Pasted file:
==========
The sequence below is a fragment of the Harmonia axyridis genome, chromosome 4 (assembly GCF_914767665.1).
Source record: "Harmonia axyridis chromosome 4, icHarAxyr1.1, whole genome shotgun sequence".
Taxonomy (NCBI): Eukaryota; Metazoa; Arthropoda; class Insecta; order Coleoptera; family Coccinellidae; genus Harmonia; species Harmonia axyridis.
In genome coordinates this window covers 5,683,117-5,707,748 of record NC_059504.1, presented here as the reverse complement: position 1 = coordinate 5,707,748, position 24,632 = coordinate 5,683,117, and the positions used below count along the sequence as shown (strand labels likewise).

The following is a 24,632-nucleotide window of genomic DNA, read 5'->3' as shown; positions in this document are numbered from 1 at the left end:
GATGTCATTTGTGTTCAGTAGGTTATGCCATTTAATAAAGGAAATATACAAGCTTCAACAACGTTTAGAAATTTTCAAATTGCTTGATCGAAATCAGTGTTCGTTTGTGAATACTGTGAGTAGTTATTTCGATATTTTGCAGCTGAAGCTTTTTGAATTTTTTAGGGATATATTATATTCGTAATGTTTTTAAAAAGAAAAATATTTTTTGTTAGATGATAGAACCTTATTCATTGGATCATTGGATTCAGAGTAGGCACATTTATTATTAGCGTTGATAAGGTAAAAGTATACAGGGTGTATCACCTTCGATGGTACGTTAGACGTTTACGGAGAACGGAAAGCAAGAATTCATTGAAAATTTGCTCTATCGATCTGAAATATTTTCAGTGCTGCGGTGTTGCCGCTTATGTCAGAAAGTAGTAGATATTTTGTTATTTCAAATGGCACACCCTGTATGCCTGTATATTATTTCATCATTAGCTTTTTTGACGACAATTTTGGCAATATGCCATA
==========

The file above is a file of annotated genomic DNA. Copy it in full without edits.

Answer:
The sequence below is a fragment of the Harmonia axyridis genome, chromosome 4 (assembly GCF_914767665.1).
Source record: "Harmonia axyridis chromosome 4, icHarAxyr1.1, whole genome shotgun sequence".
Taxonomy (NCBI): Eukaryota; Metazoa; Arthropoda; class Insecta; order Coleoptera; family Coccinellidae; genus Harmonia; species Harmonia axyridis.
In genome coordinates this window covers 5,683,117-5,707,748 of record NC_059504.1, presented here as the reverse complement: position 1 = coordinate 5,707,748, position 24,632 = coordinate 5,683,117, and the positions used below count along the sequence as shown (strand labels likewise).

The following is a 24,632-nucleotide window of genomic DNA, read 5'->3' as shown; positions in this document are numbered from 1 at the left end:
GATGTCATTTGTGTTCAGTAGGTTATGCCATTTAATAAAGGAAATATACAAGCTTCAACAACGTTTAGAAATTTTCAAATTGCTTGATCGAAATCAGTGTTCGTTTGTGAATACTGTGAGTAGTTATTTCGATATTTTGCAGCTGAAGCTTTTTGAATTTTTTAGGGATATATTATATTCGTAATGTTTTTAAAAAGAAAAATATTTTTTGTTAGATGATAGAACCTTATTCATTGGATCATTGGATTCAGAGTAGGCACATTTATTATTAGCGTTGATAAGGTAAAAGTATACAGGGTGTATCACCTTCGATGGTACGTTAGACGTTTACGGAGAACGGAAAGCAAGAATTCATTGAAAATTTGCTCTATCGATCTGAAATATTTTCAGTGCTGCGGTGTTGCCGCTTATGTCAGAAAGTAGTAGATATTTTGTTATTTCAAATGGCACACCCTGTATGCCTGTATATTATTTCATCATTAGCTTTTTTGACGACAATTTTGGCAATATGCCATA